What about Geotourism? In Arizona’s case, an important addition would be the economic impact of the geology of our national and state parks on local and state economy. According to the Arizona Office of Tourism, in 2015 Arizona welcomed 42.1 million visitors who collectively spent $21 billion. It’s obvious that many of these visitors are drawn to Arizona by the scenic beauty that results from our spectacular geology in areas like Grand Canyon and the Red Rock Country around Sedona. Tourism supports nearly 180,000 jobs and generated $2.99 billion in tax revenue in 2015.

AZGS Resources Existing AZGS resources that complement this AGI factsheet and directly benefit the geotechnical and thus the broader community include the more than 1,000 geologic documents – maps and digital maps, reports, bulletins, open-file reports, and Down-to-Earth booklets – available free at our AZGS Online Document Repository. Our AZGS web site includes commonly sought information on geologic hazards, mineral resources, and environmental geology, outreach, and energy resources.

Holdings of the AZGS Mining Data website:  400,000 document pages, 20,800+ mine files, 8,500 reports, 6,800 maps and nearly 6,000 photographs. Most of these documents are unpublished original materials that cannot be acquired elsewhere.  

Acknowledgments. We thank the AGI state factsheet crew for pulling this information together into one tight bundle.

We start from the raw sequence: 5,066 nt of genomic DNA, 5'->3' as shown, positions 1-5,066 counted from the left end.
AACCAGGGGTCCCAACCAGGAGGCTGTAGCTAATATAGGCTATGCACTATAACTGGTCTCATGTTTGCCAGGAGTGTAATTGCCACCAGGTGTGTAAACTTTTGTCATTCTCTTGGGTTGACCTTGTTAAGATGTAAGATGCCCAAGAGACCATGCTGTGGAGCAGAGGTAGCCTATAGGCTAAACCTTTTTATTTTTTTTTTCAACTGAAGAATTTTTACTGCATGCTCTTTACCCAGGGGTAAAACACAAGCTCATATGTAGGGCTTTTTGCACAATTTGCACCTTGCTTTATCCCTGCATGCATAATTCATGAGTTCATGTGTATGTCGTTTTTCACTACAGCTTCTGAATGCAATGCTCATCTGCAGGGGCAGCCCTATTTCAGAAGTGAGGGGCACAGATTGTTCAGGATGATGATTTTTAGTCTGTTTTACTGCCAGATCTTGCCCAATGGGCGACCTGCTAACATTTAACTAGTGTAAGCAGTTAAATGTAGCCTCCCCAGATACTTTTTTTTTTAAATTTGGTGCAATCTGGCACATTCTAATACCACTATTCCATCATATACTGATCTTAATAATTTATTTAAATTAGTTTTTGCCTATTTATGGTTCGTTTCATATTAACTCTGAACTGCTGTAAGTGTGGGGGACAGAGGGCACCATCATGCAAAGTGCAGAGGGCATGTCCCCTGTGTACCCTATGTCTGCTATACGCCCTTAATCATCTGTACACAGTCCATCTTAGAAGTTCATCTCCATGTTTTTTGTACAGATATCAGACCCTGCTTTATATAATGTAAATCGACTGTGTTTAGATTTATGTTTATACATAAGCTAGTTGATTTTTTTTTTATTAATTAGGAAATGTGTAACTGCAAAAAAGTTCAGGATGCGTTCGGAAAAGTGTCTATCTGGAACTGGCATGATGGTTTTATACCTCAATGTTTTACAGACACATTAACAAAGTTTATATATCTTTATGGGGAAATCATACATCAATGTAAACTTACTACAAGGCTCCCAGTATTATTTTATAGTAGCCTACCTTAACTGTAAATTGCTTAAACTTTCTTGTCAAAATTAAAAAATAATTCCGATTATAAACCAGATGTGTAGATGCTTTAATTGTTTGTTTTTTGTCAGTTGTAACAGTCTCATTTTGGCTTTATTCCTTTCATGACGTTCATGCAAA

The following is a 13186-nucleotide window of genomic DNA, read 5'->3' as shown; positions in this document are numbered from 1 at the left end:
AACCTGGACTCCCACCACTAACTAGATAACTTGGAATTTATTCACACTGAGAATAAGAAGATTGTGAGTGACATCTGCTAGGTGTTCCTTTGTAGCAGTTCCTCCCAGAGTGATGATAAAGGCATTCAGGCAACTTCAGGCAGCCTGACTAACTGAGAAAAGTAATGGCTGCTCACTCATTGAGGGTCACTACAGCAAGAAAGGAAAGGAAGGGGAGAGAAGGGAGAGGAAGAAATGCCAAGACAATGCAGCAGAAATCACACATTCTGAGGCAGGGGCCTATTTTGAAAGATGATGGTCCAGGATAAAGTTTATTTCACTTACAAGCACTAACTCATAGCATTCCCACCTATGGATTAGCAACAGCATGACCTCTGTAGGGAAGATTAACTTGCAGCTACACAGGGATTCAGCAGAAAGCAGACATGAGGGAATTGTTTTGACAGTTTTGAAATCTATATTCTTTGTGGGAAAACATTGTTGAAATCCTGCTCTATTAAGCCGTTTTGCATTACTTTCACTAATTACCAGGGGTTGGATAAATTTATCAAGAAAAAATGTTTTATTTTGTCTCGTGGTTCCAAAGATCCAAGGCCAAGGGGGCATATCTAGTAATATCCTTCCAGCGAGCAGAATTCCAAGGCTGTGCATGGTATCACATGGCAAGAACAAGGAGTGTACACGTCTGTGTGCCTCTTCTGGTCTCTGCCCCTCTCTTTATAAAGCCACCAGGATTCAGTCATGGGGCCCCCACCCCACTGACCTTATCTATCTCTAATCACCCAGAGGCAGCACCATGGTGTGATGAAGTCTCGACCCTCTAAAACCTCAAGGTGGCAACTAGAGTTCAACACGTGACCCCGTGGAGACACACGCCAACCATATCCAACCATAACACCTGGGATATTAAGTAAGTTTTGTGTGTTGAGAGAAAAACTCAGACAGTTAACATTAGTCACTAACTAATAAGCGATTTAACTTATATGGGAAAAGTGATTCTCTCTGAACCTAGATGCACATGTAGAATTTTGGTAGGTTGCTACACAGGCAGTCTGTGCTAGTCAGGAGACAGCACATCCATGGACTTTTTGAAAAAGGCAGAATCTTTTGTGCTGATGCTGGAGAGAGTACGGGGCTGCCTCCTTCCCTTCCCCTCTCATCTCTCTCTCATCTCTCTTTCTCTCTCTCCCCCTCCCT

PA Pearthree | FM Conway
Posted 28 June 2017

Sunday, June 25, 2017

Revisiting interactive geochemical & mineralogic maps for soils of U.S.

Copper in soil at 0-5 cm depth
From 2007 to 2010, the U.S. Geological Survey collected soil samples from 4,857 sites throughout the conterminous United States to support the North American Soil Geochemical Landscapes Project.

Hematite (iron oxide) in A Horizon, note enrichment in AZ
The objective was to provide background data for, 'Understanding the variability in the natural abundance and spatial distribution of chemical elements (geochemical background) in the near-surface environment of the Earth is important for such fields as risk-based assessment of contaminated land, environmental regulation, human and animal health, agriculture, land-use planning, mineral exploration, and water quality. Geochemical mapping, conducted at appropriate scales, is the primary method for establishing this variability.' 

To access the interactive soil chemistry map:

To access the interactive soil mineralogy map:

USGS Soil Chemistry and Mineralogy publication: